The Atlanta BeltLine, Inc. project just might be Atlanta’s next big Olympics movement.
With an initial investment of $2.8 billion, the BeltLine project (ABI) is an urban redevelopment project that will provide a network of transit and side projects that are projected to be completed in the next 25 years.
ABI’s primary focus in development is the restoration of the 22-mile abandoned former rail lines encircling the heart of Atlanta in a pear-shaped fashion. The newly designed rail lines will link up to MARTA and possibly include newer transit systems, such as the Peachtree Streetcar and commuter rail lines.
“In addition to being a circular transit system, it was also envisioned to have a 33-mile network of trails, 1300 acres of parks, affordable housing…public art and historic preservation…and an environmental clean-up to create public spaces,” said Patrise Perkins-Hooker, the General Counsel for the ABI.
Perkins-Hooker remarked that the extent of the BeltLine’s impact is huge, influencing 45 neighborhoods, 22 percent of Atlanta’s population and 6,500 acres of land in Atlanta.
The network of trails will encircle the city with the rail loop as its guide, creating an environment that will favor pedestrian use and a link to the parks. So far, 99 percent of the trails have been completed, and the parks are closely following with an 83 percent completion.
“The underlying purpose of the BeltLine is to unify the disconnected areas of development by fostering a solution to the unforeseen consequences of the economic growth of Atlanta: congested streets, air pollution, limited space and uneven economic activity,” Perkins-Hooker said.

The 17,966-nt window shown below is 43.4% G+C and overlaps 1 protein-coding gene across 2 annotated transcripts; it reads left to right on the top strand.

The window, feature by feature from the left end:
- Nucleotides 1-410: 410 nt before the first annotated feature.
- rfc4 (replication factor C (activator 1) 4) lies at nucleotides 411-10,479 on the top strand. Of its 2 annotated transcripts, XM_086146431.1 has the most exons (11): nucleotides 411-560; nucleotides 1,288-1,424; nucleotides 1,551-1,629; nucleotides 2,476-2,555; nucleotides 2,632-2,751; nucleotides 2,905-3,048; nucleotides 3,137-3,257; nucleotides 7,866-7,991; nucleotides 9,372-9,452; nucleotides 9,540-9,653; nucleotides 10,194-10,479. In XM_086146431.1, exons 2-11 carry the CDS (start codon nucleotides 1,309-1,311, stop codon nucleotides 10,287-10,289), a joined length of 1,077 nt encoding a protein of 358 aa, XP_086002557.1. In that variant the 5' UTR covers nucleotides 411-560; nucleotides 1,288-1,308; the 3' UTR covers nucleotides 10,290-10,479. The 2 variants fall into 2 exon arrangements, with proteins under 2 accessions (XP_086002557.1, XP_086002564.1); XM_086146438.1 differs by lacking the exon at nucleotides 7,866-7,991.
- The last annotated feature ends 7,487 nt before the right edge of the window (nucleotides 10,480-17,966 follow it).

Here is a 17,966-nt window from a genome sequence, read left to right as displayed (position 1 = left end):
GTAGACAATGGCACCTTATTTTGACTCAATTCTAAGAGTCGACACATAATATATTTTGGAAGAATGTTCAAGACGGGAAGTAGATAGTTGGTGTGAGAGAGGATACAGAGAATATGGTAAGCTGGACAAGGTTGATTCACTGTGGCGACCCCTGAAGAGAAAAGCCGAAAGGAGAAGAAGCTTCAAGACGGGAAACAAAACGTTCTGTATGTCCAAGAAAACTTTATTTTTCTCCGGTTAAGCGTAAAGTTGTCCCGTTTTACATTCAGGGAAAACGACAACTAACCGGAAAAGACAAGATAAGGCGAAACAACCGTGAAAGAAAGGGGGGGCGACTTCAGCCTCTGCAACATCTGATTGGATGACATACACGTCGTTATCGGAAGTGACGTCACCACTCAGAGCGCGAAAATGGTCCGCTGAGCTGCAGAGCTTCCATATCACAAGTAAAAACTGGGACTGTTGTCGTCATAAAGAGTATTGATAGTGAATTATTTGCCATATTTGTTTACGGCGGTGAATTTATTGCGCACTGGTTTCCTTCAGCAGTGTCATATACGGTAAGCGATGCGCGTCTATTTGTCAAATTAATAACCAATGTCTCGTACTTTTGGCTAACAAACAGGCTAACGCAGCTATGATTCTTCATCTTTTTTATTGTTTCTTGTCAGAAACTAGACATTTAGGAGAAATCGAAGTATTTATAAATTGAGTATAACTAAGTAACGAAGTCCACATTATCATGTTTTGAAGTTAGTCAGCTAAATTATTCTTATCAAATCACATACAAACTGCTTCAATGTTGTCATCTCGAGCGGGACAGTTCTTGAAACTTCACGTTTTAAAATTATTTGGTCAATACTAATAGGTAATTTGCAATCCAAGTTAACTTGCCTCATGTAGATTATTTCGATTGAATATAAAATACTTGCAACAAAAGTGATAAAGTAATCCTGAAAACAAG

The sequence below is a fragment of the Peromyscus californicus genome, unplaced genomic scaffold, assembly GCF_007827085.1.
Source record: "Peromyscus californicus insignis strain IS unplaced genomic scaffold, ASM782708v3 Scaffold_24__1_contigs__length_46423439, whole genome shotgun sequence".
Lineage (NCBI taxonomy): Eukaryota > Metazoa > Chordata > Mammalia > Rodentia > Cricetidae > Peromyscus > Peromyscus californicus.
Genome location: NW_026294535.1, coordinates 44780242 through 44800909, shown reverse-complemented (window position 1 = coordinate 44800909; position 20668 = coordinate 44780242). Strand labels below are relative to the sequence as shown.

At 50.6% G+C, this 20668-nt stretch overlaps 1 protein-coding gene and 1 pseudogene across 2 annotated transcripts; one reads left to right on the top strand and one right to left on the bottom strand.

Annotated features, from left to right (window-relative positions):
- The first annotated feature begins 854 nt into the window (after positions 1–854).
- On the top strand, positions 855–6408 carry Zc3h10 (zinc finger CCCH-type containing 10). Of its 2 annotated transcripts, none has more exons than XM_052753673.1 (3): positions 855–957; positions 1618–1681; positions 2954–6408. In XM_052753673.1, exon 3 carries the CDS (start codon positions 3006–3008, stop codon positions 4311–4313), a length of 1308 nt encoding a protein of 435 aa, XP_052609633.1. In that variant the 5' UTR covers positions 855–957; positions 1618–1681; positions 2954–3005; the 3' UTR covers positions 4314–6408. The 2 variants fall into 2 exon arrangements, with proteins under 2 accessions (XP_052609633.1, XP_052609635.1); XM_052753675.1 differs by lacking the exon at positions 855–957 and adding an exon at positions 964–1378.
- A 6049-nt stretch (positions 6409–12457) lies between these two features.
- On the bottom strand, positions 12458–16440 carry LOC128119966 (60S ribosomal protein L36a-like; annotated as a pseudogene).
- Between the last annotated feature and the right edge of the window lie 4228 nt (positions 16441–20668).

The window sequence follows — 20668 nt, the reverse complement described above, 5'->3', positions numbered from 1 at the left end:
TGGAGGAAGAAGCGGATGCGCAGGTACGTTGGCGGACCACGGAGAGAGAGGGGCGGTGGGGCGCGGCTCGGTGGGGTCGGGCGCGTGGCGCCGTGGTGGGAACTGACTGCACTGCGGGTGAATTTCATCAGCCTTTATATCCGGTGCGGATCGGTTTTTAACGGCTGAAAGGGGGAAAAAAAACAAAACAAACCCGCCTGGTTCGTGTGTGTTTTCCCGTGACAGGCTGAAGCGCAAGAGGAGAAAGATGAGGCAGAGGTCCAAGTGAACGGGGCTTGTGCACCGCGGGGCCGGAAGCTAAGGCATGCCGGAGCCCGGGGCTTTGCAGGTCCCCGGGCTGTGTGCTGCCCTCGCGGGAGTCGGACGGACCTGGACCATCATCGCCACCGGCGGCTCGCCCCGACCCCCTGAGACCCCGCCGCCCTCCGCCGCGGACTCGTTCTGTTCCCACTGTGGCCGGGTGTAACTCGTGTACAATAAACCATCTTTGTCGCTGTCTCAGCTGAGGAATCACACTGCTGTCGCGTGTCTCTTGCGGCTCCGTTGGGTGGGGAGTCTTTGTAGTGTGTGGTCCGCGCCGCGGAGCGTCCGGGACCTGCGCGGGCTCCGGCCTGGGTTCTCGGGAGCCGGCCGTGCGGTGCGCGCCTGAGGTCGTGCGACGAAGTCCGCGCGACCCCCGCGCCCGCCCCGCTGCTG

More closely associated with this project is a refurbishment of the City Hall East, the largest brick building in the southeastern United States.
“[The Ponce City Market] was once the heartbeat of commerce, community and entertainment in Atlanta,” said Jim Irwin, VP of Development for Greenstreet Properties. “Since then, it has declined.”
Through a private endeavor by Jamestown Properties, a real estate investment and management company, the rebirth of the Ponce City Market near City Hall East will include many new features and improvements.
“It will be 320,000 square foot of urban retail markets,” Irwin said. “Real butchers, real seafood, the best of food, local retailers, national markets,” and more would be the potential business partners in this renovation.
What has received the greatest praise, however, is the proposal to construct a 12,000-square-foot organic farm on top of the roof – a garden that will supply the chefs and other vendors just downstairs in the market.
“All this will be just feet away from the historic rail trestle [of the BeltLine],” Irwin said of the connection between the projects.
However, ABI maintains ecological concerns by actively trying to pursue the LEED Certification, the gold standard for all constructions looking to be recognized as “green” creations.
“You can’t leave less of a carbon footprint than using a 90-year old building,” Irwin said of the renovation of City Hall East.
“This is the most important economic development in the entire Southeast,” said Hans Gant, Senior Vice President of Economic Development for the Metro Atlanta Chamber of Commerce. “It will seek to transform the city and attract new companies.”